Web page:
Pawlenty's travel extensive during Minn. legislative session

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Gov. Tim Pawlenty
Minnesota Gov. Tim Pawlenty waves after addressing the Conservative Political Action Conference (CPAC) in Washington, Friday, Feb. 19, 2010.
AP Photo/Cliff Owen

State lawmakers are back home Tuesday to begin their week-long Easter and Passover break.

While they've been working hard in St. Paul since the legislative session began the first week of February, Gov. Tim Pawlenty has been traveling a lot.

The governor has been out of the state an average of more than one out of every three days during the session.

Most of those trips have been political, and DFL legislative leaders complain that Pawlenty's absence is making it harder to finish their work.

An MPR News analysis of Pawlenty's travel found that the governor has made 11 out-of-state trips since Feb. 4, the day session started. Pawlenty has been gone all or part of the day for 22 of the 54 days of the legislative session. His travel has been extensive, including visits to Alabama, Nevada, New Hampshire and North Dakota.

Pawlenty says he hasn't decided whether he'll run for president in 2012, but many of the trips were for political speeches that targeted President Obama and the Democratic majority in Congress.

Here's part of what he had to say during last week's visit to New Hampshire:

"The good news is this. Help is on the way and in about eight months, conservatives all over this country, Republicans all over this country are going to get elected, take back this Congress and correct the mistakes that this administration and Congress have been making."

Pawlenty's travels during session
This graphic shows days during the Minnesota legislative session when Gov. Tim Pawlenty was traveling or out of state for vacation and speaking engagements.
MPR Graphic/Steve Mullis

MPR News looked at Pawlenty's travel schedule based on news reports, communication from his federal political action committee and his public events schedule. He may have attended other out-of-state meetings or given speeches that weren't disclosed.

Sixteen of the 22 days Pawlenty was known to be outside of Minnesota were weekdays. The rest were weekends. Legislators typically didn't spend weekends in St. Paul either.

In New Hampshire, Pawlenty defended his travel by saying his work is done and the work of DFL legislative leaders isn't.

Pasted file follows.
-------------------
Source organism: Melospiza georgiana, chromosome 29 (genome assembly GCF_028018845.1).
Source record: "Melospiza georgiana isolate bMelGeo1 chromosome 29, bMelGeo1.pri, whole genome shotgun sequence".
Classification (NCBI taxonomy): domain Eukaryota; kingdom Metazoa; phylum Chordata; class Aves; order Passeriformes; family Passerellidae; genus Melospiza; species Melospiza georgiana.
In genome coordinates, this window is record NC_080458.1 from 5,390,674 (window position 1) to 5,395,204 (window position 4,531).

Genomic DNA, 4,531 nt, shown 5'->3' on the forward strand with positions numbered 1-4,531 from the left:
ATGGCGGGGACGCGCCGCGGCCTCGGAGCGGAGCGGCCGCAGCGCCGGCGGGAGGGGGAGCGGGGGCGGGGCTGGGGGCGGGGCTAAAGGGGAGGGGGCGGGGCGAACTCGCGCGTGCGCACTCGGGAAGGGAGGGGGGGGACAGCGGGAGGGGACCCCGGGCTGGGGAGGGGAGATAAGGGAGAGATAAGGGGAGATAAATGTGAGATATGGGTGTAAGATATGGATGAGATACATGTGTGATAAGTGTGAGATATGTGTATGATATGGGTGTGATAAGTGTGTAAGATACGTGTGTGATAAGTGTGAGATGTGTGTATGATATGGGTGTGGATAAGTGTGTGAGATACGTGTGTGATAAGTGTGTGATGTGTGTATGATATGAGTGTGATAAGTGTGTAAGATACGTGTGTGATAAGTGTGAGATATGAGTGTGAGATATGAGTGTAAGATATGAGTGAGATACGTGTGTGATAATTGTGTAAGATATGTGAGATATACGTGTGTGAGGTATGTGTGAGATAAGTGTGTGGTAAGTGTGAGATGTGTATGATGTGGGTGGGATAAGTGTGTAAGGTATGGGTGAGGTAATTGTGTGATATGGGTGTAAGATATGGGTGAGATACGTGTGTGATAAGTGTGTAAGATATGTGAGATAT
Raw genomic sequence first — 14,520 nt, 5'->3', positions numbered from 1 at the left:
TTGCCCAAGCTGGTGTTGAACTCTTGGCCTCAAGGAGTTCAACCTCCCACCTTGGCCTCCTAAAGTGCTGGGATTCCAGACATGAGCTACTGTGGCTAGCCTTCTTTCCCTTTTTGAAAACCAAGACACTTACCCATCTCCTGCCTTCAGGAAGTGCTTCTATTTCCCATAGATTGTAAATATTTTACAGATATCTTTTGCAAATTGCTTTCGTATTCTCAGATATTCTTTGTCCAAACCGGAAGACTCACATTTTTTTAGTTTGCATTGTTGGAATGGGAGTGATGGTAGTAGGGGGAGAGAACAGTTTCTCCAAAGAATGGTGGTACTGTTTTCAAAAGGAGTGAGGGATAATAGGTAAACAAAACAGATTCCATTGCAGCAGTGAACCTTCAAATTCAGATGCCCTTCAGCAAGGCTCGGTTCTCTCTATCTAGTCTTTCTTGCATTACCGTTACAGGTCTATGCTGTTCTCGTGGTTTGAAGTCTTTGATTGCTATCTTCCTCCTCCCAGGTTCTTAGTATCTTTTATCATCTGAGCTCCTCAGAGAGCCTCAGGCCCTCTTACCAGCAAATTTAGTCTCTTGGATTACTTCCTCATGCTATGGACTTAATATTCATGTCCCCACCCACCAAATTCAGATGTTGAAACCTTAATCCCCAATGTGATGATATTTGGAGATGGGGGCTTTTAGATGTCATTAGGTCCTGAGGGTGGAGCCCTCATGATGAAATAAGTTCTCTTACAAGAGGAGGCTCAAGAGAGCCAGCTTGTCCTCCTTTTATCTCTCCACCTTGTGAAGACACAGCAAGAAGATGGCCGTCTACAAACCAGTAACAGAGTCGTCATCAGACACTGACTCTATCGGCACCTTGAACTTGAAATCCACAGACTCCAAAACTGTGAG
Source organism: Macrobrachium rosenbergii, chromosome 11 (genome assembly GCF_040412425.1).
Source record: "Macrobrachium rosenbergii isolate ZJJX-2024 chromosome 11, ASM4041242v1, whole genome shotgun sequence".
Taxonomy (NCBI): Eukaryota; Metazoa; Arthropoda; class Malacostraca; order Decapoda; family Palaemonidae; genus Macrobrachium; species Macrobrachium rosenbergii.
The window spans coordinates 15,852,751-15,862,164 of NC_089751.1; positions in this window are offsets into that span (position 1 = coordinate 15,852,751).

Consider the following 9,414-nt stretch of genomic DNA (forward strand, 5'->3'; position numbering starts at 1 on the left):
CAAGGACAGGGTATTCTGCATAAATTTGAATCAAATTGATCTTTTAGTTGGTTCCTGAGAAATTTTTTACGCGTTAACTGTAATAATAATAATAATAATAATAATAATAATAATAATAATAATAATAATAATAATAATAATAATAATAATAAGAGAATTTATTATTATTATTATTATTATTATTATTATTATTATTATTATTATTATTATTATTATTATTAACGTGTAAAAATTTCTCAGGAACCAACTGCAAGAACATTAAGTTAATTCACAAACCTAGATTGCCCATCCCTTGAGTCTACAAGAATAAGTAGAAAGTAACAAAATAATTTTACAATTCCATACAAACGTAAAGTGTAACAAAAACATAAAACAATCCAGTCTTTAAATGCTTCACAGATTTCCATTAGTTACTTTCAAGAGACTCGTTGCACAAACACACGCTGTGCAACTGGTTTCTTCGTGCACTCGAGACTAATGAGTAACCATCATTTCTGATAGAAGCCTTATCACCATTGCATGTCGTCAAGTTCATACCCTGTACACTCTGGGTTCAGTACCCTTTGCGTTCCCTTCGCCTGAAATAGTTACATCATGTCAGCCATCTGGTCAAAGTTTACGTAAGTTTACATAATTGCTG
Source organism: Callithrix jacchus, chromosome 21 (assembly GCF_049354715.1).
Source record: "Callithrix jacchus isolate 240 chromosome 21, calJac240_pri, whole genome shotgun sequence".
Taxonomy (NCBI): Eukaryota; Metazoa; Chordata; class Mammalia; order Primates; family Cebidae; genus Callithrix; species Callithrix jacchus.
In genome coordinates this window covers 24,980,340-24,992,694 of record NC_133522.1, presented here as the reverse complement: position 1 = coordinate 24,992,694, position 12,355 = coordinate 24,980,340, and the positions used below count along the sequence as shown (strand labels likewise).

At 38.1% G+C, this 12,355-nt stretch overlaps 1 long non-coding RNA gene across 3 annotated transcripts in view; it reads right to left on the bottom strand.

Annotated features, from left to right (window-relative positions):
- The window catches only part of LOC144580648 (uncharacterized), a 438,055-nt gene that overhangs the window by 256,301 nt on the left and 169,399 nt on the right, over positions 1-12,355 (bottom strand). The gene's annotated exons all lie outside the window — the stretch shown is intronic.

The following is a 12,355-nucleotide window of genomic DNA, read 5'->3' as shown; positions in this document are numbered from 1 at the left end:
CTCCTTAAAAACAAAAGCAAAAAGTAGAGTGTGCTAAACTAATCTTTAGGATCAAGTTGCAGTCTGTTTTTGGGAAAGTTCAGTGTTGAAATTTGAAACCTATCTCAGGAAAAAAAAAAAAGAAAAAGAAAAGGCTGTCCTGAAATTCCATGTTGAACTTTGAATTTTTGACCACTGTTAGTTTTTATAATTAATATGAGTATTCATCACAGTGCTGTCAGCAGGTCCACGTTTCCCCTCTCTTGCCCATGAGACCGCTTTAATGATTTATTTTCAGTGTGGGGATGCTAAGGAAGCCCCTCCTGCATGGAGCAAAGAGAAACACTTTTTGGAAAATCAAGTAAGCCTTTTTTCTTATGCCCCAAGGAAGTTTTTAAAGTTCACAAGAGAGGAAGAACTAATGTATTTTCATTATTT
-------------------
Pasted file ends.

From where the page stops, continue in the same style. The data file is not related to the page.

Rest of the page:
"There's no work that has been left undone. My budget, all of my proposals, all of the negotiations that have needed to be done have been timely, and we've been getting the work done from our side of the table," he said. "They're the ones who haven't put out a budget. The budget they put on the table is only one third done, so I'd just ask them to look in the mirror."

On March 14, Pawlenty returned from Florida for the sole purpose of vetoing several items from the bonding bill. He then returned to Florida for a political fundraiser and a family vacation.

Before he took action on the bill, Democrats complained that they weren't sure which projects Pawlenty supported. DFL Sen. Keith Langseth of Glyndon said the governor's absence was hindering progress.

"And then we tried to find out what is it that he objects to [in the bonding bill] and they don't say anything? I don't know," he said.

Other Democrats agree Pawlenty's absence has been a problem. On Feb. 18 when he was in Washington, Pawlenty vetoed a bill that extended a state health insurance program for the poor.

The decision shocked both Democrats and Republicans. DFL Rep. Erin Murphy of St. Paul was the top negotiator on the bill to extend General Assistance Medical Care.

Eventually, the governor and lawmakers made a deal on GAMC, but Murphy said she still isn't sure if Pawlenty vetoed the first bill because he didn't like it or because he couldn't physically sign it from Washington, D.C.

Regardless, she worries how budget negotiations will go over the next six weeks if Pawlenty isn't fully engaged.

"If we don't get any direction, it's easy to see that at the end of session the work that still needs to be done could break down in a way that is not going to be fruitful for Minnesotans," she said.

Pawlenty insists that the work is getting done.

Since the session started, the bonding bill, the GAMC bill, a package of tax breaks aimed at creating jobs and a bill that cut $312 million in spending have all passed, but the uncertainty remains.

Over the weekend, House and Senate negotiators worked with Pawlenty's office, but on Monday morning they still were not sure the governor would sign the bill.

His spokesman sent out a statement indicating his support only after the House passed the legislation. Pawlenty has two publicly known out-of-state trips between now and the end of the session. He's scheduled to be in Iowa and Washington state in April.